The subtitle of this book is Lessons in Love, Loss, Hope and Healing from a Doctor’s Perspective. It is written by a general internist in Seattle who has authored a previous book,
On Call. It is obvious from her writing that she takes a personal interest in her patients, something that is unfortunately not all that common among medical people. She is also a poet.
Referring to that annoying matter of “coding and compliance,” Transue states that “Seeing patients was easy to get used to, but the financial and administrative side of medicine was considerably more challenging.” One often suspects that it is this “elephant in the waiting room” that discourages patients as well as medical professionals, creating mistrust unnecessarily. The constant tension between insurance companies, doctors and sick people is a strain that needs to be relieved, and Transue concludes, “the message seemed to be, there is no way to do it right.”
In the realm of patient care, the doctor may feel discouraged at times, but she does not lose her compassion as she describes, for example, the older couple, both alcoholics, who must face the death of one and the permanent hospitalization of the other. There’s a woman in her seventies who works as a volunteer with children who have AIDS – she just needs something to help her sleep sometimes. Or the annoying Willard, the man no one wants to see coming through the door, whose obituary reveals a war hero, a widower, a worker for human rights.
Caring for the aged and dying, Transue’s thoughts turn to her grandparents, already in their eighties when she begins her practice. She reveres them but feels guilt at not being able to stay in touch, to fulfill their dreams for her in the way they imagined she could. She sees that old age is complicated, and just as she tries to spend time with her grandparents, she tries to do small things for her elderly patients on the brink of the end – bring them some chocolate or a notebook. She shares the poignant though painful moment when a woman realizes she is definitely going to die and then asks, “Will everyone please let me stop suffering now?”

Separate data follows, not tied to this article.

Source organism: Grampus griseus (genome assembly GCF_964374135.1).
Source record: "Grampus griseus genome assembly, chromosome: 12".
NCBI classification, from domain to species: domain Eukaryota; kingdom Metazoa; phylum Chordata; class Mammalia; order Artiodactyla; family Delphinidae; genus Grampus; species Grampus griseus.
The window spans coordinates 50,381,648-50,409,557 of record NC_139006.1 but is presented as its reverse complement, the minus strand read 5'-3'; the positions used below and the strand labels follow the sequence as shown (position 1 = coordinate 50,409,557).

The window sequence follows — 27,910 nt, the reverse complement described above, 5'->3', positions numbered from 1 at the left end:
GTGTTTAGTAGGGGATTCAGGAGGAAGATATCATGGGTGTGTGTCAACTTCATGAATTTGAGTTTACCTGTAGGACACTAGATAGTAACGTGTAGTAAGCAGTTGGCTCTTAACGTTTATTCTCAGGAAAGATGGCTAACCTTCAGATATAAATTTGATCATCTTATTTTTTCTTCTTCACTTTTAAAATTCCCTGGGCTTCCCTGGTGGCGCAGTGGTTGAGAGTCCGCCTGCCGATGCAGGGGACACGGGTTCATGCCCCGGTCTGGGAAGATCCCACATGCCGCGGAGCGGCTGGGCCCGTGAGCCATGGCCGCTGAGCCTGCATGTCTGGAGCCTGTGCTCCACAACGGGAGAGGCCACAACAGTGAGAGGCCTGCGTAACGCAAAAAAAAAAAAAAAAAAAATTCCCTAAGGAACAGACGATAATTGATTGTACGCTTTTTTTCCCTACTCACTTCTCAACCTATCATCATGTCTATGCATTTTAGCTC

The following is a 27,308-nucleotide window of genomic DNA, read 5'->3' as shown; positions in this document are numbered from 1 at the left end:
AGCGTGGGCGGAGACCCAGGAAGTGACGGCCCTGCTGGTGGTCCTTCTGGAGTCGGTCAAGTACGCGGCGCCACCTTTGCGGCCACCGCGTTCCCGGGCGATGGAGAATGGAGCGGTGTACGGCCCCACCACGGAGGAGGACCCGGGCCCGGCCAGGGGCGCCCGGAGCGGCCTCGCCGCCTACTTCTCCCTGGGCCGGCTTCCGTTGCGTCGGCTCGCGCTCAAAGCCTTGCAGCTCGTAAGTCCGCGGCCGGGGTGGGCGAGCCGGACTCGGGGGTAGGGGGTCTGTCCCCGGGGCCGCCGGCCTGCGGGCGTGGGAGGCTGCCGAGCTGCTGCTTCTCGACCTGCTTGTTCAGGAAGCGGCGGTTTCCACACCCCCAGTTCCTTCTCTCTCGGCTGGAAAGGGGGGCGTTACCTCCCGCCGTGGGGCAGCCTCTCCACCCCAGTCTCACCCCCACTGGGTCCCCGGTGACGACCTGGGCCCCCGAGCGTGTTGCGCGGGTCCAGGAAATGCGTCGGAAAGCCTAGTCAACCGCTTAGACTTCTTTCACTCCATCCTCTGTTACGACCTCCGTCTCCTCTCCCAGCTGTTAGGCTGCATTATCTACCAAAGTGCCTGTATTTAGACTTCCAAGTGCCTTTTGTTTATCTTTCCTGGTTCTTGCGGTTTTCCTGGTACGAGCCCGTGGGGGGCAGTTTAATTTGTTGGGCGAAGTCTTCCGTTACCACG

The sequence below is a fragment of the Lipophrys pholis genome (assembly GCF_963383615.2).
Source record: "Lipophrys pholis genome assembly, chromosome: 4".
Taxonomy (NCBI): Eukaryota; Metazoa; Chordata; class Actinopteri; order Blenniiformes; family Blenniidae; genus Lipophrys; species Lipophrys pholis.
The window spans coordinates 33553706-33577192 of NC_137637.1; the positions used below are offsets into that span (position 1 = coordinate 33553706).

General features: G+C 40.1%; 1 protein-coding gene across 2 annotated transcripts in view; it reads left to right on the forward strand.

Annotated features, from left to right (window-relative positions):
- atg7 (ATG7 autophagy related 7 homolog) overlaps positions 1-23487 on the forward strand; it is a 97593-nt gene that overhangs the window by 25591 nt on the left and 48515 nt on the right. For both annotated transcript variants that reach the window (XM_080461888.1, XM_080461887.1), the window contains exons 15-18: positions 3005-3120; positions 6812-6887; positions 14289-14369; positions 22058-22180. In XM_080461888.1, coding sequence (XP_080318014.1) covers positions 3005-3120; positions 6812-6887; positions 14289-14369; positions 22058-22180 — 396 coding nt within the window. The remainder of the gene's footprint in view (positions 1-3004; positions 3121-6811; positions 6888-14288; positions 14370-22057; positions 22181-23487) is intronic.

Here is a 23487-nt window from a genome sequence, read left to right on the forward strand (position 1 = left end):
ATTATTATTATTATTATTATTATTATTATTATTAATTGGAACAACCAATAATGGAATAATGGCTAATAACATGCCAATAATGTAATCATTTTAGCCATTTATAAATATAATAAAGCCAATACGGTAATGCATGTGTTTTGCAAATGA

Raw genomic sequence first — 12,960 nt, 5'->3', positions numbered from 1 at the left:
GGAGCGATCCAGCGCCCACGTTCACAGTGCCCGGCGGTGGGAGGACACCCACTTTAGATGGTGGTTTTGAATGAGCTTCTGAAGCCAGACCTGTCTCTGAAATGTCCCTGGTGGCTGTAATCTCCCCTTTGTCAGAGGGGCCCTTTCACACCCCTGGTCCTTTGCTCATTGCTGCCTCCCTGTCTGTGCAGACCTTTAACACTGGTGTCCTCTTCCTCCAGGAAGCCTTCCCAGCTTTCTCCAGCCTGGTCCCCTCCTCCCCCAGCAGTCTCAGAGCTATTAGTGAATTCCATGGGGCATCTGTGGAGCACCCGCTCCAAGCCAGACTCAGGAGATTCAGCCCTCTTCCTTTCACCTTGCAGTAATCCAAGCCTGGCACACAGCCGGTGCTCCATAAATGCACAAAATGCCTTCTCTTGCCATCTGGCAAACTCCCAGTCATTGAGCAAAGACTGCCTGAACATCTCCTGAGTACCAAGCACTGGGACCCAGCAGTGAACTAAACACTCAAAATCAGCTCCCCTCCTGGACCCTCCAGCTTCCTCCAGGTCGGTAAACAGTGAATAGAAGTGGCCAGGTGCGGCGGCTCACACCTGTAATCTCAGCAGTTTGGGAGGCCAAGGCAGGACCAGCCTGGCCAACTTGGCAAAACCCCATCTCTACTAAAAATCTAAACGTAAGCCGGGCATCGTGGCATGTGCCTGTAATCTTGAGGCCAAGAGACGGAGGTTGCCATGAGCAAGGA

She allows herself a smile when a priest says that one his charges had received Last Rites before she passed away and so was “good to go.”
It is not hard to predict that Transue’s grandmother will pass away by the end of this book despite its message of hope and healing. We all must die, and if we are lucky, we can figure out how best to do that. Her grandmother died peacefully in her sleep, as she had wished. Her grandfather must piece together a life for himself after this loss: “He’s lonely, of course. Lonely without her and without all the connections she had so carefully cultivated.” But he must start a new journey, living despite his grief.
Transue, who must constantly change roles from professional to personal, says “My office continues to be well stocked with tissues.” We sense that the tissues are for her as well as for the people whose lives intersect her hers.